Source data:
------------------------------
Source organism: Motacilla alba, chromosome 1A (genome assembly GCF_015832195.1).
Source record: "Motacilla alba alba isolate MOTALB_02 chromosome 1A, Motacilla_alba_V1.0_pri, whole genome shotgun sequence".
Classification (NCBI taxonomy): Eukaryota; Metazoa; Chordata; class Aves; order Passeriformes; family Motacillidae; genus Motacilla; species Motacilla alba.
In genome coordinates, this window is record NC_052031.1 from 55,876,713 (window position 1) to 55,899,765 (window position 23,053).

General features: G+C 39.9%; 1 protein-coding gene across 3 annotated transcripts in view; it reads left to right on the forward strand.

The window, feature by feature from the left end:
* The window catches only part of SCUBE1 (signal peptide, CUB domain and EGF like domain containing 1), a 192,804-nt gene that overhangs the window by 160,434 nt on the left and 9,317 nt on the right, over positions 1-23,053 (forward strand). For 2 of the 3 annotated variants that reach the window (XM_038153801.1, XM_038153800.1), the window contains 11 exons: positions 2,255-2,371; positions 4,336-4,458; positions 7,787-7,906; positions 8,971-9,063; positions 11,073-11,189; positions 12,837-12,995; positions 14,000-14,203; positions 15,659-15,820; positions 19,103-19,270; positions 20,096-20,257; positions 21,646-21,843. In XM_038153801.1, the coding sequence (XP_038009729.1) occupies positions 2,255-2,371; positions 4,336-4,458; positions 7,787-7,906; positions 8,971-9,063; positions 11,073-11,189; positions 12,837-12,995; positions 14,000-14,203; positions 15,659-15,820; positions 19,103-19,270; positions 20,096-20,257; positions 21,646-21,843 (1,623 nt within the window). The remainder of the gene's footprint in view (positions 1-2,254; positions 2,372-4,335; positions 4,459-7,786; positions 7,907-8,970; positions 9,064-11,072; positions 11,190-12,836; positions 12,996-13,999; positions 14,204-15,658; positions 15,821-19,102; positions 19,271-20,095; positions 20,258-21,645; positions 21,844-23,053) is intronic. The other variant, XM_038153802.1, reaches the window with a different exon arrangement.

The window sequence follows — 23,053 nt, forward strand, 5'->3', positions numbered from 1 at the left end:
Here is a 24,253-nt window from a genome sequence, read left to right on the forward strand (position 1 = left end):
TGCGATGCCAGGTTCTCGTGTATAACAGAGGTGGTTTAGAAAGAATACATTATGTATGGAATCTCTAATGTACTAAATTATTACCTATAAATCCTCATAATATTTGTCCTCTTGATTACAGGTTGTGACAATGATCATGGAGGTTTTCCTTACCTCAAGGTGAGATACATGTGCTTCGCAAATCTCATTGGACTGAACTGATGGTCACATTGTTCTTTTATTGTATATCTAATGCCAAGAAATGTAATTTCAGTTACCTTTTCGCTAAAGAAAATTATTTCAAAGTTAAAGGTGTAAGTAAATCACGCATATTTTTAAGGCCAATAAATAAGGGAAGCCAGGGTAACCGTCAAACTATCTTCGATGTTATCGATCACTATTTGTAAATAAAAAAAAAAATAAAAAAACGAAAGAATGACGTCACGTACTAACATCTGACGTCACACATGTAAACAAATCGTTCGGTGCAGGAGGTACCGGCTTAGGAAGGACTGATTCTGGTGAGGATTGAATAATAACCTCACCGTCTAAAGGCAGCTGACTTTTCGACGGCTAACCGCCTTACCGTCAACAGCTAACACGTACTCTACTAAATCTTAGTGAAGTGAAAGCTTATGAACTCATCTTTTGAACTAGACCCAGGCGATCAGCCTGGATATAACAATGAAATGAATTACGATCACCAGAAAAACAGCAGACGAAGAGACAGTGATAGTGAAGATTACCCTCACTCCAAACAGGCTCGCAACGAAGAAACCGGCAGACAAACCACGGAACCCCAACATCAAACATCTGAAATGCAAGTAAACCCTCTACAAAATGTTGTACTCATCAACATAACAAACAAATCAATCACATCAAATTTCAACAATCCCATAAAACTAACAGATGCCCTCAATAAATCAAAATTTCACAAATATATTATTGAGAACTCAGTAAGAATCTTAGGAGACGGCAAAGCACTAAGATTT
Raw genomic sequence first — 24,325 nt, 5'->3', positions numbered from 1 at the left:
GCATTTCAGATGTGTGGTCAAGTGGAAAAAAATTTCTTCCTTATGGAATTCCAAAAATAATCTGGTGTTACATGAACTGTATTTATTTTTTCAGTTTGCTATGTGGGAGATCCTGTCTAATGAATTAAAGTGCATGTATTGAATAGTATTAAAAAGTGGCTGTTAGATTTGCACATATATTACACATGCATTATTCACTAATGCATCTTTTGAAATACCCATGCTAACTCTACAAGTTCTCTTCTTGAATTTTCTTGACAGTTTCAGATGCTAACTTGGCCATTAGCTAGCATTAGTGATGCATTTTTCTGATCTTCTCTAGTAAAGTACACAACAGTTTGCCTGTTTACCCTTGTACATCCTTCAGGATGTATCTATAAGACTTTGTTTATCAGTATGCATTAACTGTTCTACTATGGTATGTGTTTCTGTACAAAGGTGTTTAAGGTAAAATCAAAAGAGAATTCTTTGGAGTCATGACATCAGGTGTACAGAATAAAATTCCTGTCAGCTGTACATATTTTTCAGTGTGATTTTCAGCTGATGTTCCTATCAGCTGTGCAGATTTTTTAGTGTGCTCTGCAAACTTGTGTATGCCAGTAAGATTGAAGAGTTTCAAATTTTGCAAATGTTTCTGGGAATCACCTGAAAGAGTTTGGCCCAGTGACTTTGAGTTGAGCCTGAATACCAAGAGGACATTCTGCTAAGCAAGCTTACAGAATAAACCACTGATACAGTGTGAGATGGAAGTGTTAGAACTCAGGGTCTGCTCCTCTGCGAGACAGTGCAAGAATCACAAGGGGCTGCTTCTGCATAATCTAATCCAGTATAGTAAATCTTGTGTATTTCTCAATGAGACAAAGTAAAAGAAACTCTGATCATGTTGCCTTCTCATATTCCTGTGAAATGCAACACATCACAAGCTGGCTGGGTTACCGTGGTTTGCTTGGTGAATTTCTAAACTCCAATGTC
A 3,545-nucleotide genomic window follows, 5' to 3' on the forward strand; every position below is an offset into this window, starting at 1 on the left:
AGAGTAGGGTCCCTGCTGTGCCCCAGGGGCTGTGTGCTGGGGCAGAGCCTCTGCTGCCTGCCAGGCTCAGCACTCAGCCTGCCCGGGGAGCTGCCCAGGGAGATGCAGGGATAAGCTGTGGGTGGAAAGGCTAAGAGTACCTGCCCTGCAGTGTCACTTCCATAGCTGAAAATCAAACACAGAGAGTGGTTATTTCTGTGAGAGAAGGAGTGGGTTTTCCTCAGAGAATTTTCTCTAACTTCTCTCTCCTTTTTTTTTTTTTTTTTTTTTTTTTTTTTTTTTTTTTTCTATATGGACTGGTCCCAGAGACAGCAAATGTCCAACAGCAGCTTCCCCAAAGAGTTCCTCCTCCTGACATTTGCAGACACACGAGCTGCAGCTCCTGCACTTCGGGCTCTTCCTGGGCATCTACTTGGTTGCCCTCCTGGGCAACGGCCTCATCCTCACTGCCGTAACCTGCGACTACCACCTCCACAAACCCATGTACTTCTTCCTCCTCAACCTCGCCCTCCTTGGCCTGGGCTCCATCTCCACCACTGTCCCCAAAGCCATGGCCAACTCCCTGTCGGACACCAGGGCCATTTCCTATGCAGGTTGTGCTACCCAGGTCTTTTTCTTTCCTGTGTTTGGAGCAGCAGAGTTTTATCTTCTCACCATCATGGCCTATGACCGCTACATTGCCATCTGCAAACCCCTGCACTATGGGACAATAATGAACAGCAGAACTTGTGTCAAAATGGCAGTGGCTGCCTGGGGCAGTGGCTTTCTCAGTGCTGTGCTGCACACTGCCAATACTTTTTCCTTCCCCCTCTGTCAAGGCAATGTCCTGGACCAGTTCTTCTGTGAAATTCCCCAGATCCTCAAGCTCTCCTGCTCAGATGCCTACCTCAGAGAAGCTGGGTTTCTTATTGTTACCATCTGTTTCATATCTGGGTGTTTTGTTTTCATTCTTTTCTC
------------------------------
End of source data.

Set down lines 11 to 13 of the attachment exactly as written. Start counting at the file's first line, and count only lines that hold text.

Raw genomic sequence first — 24,325 nt, 5'->3', positions numbered from 1 at the left:
GCATTTCAGATGTGTGGTCAAGTGGAAAAAAATTTCTTCCTTATGGAATTCCAAAAATAATCTGGTGTTACATGAACTGTATTTATTTTTTCAGTTTGCTATGTGGGAGATCCTGTCTAATGAATTAAAGTGCATGTATTGAATAGTATTAAAAAGTGGCTGTTAGATTTGCACATATATTACACATGCATTATTCACTAATGCATCTTTTGAAATACCCATGCTAACTCTACAAGTTCTCTTCTTGAATTTTCTTGACAGTTTCAGATGCTAACTTGGCCATTAGCTAGCATTAGTGATGCATTTTTCTGATCTTCTCTAGTAAAGTACACAACAGTTTGCCTGTTTACCCTTGTACATCCTTCAGGATGTATCTATAAGACTTTGTTTATCAGTATGCATTAACTGTTCTACTATGGTATGTGTTTCTGTACAAAGGTGTTTAAGGTAAAATCAAAAGAGAATTCTTTGGAGTCATGACATCAGGTGTACAGAATAAAATTCCTGTCAGCTGTACATATTTTTCAGTGTGATTTTCAGCTGATGTTCCTATCAGCTGTGCAGATTTTTTAGTGTGCTCTGCAAACTTGTGTATGCCAGTAAGATTGAAGAGTTTCAAATTTTGCAAATGTTTCTGGGAATCACCTGAAAGAGTTTGGCCCAGTGACTTTGAGTTGAGCCTGAATACCAAGAGGACATTCTGCTAAGCAAGCTTACAGAATAAACCACTGATACAGTGTGAGATGGAAGTGTTAGAACTCAGGGTCTGCTCCTCTGCGAGACAGTGCAAGAATCACAAGGGGCTGCTTCTGCATAATCTAATCCAGTATAGTAAATCTTGTGTATTTCTCAATGAGACAAAGTAAAAGAAACTCTGATCATGTTGCCTTCTCATATTCCTGTGAAATGCAACACATCACAAGCTGGCTGGGTTACCGTGGTTTGCTTGGTGAATTTCTAAACTCCAATGTC
A 3,545-nucleotide genomic window follows, 5' to 3' on the forward strand; every position below is an offset into this window, starting at 1 on the left: